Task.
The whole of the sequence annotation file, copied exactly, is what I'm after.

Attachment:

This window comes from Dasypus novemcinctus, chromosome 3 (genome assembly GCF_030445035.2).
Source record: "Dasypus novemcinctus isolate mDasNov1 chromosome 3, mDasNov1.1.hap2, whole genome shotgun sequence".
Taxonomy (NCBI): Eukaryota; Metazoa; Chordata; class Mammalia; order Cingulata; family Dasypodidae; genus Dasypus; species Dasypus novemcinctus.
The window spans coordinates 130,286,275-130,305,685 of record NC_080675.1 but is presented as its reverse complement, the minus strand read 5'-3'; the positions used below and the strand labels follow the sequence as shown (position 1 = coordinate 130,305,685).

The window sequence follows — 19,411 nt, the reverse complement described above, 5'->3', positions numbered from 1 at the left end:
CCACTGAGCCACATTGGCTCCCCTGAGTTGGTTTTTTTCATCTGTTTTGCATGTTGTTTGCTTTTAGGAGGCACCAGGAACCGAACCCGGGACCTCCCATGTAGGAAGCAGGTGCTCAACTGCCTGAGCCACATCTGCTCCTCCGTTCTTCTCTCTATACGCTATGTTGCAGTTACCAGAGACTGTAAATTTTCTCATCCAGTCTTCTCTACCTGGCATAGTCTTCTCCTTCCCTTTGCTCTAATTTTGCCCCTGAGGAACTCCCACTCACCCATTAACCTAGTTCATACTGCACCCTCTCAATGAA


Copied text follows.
This window comes from Dasypus novemcinctus, chromosome 3 (genome assembly GCF_030445035.2).
Source record: "Dasypus novemcinctus isolate mDasNov1 chromosome 3, mDasNov1.1.hap2, whole genome shotgun sequence".
Taxonomy (NCBI): Eukaryota; Metazoa; Chordata; class Mammalia; order Cingulata; family Dasypodidae; genus Dasypus; species Dasypus novemcinctus.
The window spans coordinates 130,286,275-130,305,685 of record NC_080675.1 but is presented as its reverse complement, the minus strand read 5'-3'; the positions used below and the strand labels follow the sequence as shown (position 1 = coordinate 130,305,685).

The window sequence follows — 19,411 nt, the reverse complement described above, 5'->3', positions numbered from 1 at the left end:
CCACTGAGCCACATTGGCTCCCCTGAGTTGGTTTTTTTCATCTGTTTTGCATGTTGTTTGCTTTTAGGAGGCACCAGGAACCGAACCCGGGACCTCCCATGTAGGAAGCAGGTGCTCAACTGCCTGAGCCACATCTGCTCCTCCGTTCTTCTCTCTATACGCTATGTTGCAGTTACCAGAGACTGTAAATTTTCTCATCCAGTCTTCTCTACCTGGCATAGTCTTCTCCTTCCCTTTGCTCTAATTTTGCCCCTGAGGAACTCCCACTCACCCATTAACCTAGTTCATACTGCACCCTCTCAATGAA